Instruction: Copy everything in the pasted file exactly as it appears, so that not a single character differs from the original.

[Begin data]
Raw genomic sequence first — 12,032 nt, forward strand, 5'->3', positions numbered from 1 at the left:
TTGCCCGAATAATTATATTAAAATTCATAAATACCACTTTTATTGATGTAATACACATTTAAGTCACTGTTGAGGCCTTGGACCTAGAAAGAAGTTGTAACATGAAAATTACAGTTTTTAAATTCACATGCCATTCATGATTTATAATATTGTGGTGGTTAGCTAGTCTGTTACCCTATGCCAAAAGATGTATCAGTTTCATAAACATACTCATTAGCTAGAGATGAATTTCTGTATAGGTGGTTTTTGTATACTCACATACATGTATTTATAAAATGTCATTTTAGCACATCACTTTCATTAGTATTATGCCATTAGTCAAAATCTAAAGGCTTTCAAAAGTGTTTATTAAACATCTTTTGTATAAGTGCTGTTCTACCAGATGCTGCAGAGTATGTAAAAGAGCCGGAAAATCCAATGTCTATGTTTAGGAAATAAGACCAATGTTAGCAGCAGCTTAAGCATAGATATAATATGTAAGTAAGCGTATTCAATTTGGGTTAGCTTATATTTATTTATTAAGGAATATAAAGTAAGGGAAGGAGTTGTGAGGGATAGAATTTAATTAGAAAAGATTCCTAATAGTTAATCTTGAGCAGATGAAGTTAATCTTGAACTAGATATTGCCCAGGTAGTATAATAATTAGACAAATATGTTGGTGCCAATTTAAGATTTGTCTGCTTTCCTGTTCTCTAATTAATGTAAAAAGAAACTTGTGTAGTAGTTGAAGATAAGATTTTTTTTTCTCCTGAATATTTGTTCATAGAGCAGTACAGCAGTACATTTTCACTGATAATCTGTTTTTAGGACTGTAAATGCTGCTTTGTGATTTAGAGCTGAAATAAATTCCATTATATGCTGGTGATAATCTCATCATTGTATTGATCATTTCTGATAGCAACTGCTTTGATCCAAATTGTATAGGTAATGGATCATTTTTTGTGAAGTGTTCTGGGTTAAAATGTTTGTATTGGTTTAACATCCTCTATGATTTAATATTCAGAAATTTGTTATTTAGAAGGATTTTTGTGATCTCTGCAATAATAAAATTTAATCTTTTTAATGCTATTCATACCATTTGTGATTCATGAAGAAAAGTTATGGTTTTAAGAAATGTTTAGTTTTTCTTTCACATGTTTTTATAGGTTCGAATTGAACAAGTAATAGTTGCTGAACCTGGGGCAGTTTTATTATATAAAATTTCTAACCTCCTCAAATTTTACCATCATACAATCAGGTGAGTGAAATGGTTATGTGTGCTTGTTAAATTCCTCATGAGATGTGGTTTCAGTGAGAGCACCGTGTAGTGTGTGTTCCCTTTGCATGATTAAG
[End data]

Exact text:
Raw genomic sequence first — 12,032 nt, forward strand, 5'->3', positions numbered from 1 at the left:
TTGCCCGAATAATTATATTAAAATTCATAAATACCACTTTTATTGATGTAATACACATTTAAGTCACTGTTGAGGCCTTGGACCTAGAAAGAAGTTGTAACATGAAAATTACAGTTTTTAAATTCACATGCCATTCATGATTTATAATATTGTGGTGGTTAGCTAGTCTGTTACCCTATGCCAAAAGATGTATCAGTTTCATAAACATACTCATTAGCTAGAGATGAATTTCTGTATAGGTGGTTTTTGTATACTCACATACATGTATTTATAAAATGTCATTTTAGCACATCACTTTCATTAGTATTATGCCATTAGTCAAAATCTAAAGGCTTTCAAAAGTGTTTATTAAACATCTTTTGTATAAGTGCTGTTCTACCAGATGCTGCAGAGTATGTAAAAGAGCCGGAAAATCCAATGTCTATGTTTAGGAAATAAGACCAATGTTAGCAGCAGCTTAAGCATAGATATAATATGTAAGTAAGCGTATTCAATTTGGGTTAGCTTATATTTATTTATTAAGGAATATAAAGTAAGGGAAGGAGTTGTGAGGGATAGAATTTAATTAGAAAAGATTCCTAATAGTTAATCTTGAGCAGATGAAGTTAATCTTGAACTAGATATTGCCCAGGTAGTATAATAATTAGACAAATATGTTGGTGCCAATTTAAGATTTGTCTGCTTTCCTGTTCTCTAATTAATGTAAAAAGAAACTTGTGTAGTAGTTGAAGATAAGATTTTTTTTTCTCCTGAATATTTGTTCATAGAGCAGTACAGCAGTACATTTTCACTGATAATCTGTTTTTAGGACTGTAAATGCTGCTTTGTGATTTAGAGCTGAAATAAATTCCATTATATGCTGGTGATAATCTCATCATTGTATTGATCATTTCTGATAGCAACTGCTTTGATCCAAATTGTATAGGTAATGGATCATTTTTTGTGAAGTGTTCTGGGTTAAAATGTTTGTATTGGTTTAACATCCTCTATGATTTAATATTCAGAAATTTGTTATTTAGAAGGATTTTTGTGATCTCTGCAATAATAAAATTTAATCTTTTTAATGCTATTCATACCATTTGTGATTCATGAAGAAAAGTTATGGTTTTAAGAAATGTTTAGTTTTTCTTTCACATGTTTTTATAGGTTCGAATTGAACAAGTAATAGTTGCTGAACCTGGGGCAGTTTTATTATATAAAATTTCTAACCTCCTCAAATTTTACCATCATACAATCAGGTGAGTGAAATGGTTATGTGTGCTTGTTAAATTCCTCATGAGATGTGGTTTCAGTGAGAGCACCGTGTAGTGTGTGTTCCCTTTGCATGATTAAG